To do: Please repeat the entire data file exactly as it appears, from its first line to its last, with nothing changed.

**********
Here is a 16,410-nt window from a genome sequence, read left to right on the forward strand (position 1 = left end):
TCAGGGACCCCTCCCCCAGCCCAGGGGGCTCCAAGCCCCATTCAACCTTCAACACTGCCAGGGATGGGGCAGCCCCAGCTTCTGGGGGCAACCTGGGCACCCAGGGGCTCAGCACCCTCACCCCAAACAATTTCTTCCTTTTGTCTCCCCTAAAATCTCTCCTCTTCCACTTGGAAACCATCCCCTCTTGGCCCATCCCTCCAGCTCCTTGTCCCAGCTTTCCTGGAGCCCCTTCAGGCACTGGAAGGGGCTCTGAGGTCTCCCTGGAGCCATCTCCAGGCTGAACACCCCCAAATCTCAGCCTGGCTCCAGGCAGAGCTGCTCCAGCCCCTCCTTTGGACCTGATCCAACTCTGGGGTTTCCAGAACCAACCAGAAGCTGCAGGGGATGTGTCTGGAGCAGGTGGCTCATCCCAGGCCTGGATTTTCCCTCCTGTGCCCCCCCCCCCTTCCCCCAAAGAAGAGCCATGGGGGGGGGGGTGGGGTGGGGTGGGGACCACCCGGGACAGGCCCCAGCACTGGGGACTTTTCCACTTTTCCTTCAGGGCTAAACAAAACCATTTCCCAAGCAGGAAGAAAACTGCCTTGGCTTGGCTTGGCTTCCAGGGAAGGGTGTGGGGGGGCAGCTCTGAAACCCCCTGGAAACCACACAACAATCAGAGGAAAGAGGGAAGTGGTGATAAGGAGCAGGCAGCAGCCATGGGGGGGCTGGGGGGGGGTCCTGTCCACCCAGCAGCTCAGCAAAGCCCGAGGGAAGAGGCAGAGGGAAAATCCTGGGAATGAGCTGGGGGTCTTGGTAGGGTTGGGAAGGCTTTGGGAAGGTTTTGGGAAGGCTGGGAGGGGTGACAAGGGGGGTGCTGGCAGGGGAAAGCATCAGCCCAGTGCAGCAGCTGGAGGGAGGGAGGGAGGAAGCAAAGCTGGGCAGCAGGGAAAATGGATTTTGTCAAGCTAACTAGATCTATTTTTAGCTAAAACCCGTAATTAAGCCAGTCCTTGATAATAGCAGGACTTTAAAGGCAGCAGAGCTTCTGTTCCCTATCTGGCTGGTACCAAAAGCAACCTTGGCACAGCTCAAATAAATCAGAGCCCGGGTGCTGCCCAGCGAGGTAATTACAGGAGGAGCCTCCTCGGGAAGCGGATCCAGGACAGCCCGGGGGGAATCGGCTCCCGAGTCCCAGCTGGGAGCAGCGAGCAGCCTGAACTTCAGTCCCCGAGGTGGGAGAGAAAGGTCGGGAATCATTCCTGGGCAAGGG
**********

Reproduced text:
Here is a 16,410-nt window from a genome sequence, read left to right on the forward strand (position 1 = left end):
TCAGGGACCCCTCCCCCAGCCCAGGGGGCTCCAAGCCCCATTCAACCTTCAACACTGCCAGGGATGGGGCAGCCCCAGCTTCTGGGGGCAACCTGGGCACCCAGGGGCTCAGCACCCTCACCCCAAACAATTTCTTCCTTTTGTCTCCCCTAAAATCTCTCCTCTTCCACTTGGAAACCATCCCCTCTTGGCCCATCCCTCCAGCTCCTTGTCCCAGCTTTCCTGGAGCCCCTTCAGGCACTGGAAGGGGCTCTGAGGTCTCCCTGGAGCCATCTCCAGGCTGAACACCCCCAAATCTCAGCCTGGCTCCAGGCAGAGCTGCTCCAGCCCCTCCTTTGGACCTGATCCAACTCTGGGGTTTCCAGAACCAACCAGAAGCTGCAGGGGATGTGTCTGGAGCAGGTGGCTCATCCCAGGCCTGGATTTTCCCTCCTGTGCCCCCCCCCCCTTCCCCCAAAGAAGAGCCATGGGGGGGGGGGTGGGGTGGGGTGGGGACCACCCGGGACAGGCCCCAGCACTGGGGACTTTTCCACTTTTCCTTCAGGGCTAAACAAAACCATTTCCCAAGCAGGAAGAAAACTGCCTTGGCTTGGCTTGGCTTCCAGGGAAGGGTGTGGGGGGGCAGCTCTGAAACCCCCTGGAAACCACACAACAATCAGAGGAAAGAGGGAAGTGGTGATAAGGAGCAGGCAGCAGCCATGGGGGGGCTGGGGGGGGGTCCTGTCCACCCAGCAGCTCAGCAAAGCCCGAGGGAAGAGGCAGAGGGAAAATCCTGGGAATGAGCTGGGGGTCTTGGTAGGGTTGGGAAGGCTTTGGGAAGGTTTTGGGAAGGCTGGGAGGGGTGACAAGGGGGGTGCTGGCAGGGGAAAGCATCAGCCCAGTGCAGCAGCTGGAGGGAGGGAGGGAGGAAGCAAAGCTGGGCAGCAGGGAAAATGGATTTTGTCAAGCTAACTAGATCTATTTTTAGCTAAAACCCGTAATTAAGCCAGTCCTTGATAATAGCAGGACTTTAAAGGCAGCAGAGCTTCTGTTCCCTATCTGGCTGGTACCAAAAGCAACCTTGGCACAGCTCAAATAAATCAGAGCCCGGGTGCTGCCCAGCGAGGTAATTACAGGAGGAGCCTCCTCGGGAAGCGGATCCAGGACAGCCCGGGGGGAATCGGCTCCCGAGTCCCAGCTGGGAGCAGCGAGCAGCCTGAACTTCAGTCCCCGAGGTGGGAGAGAAAGGTCGGGAATCATTCCTGGGCAAGGG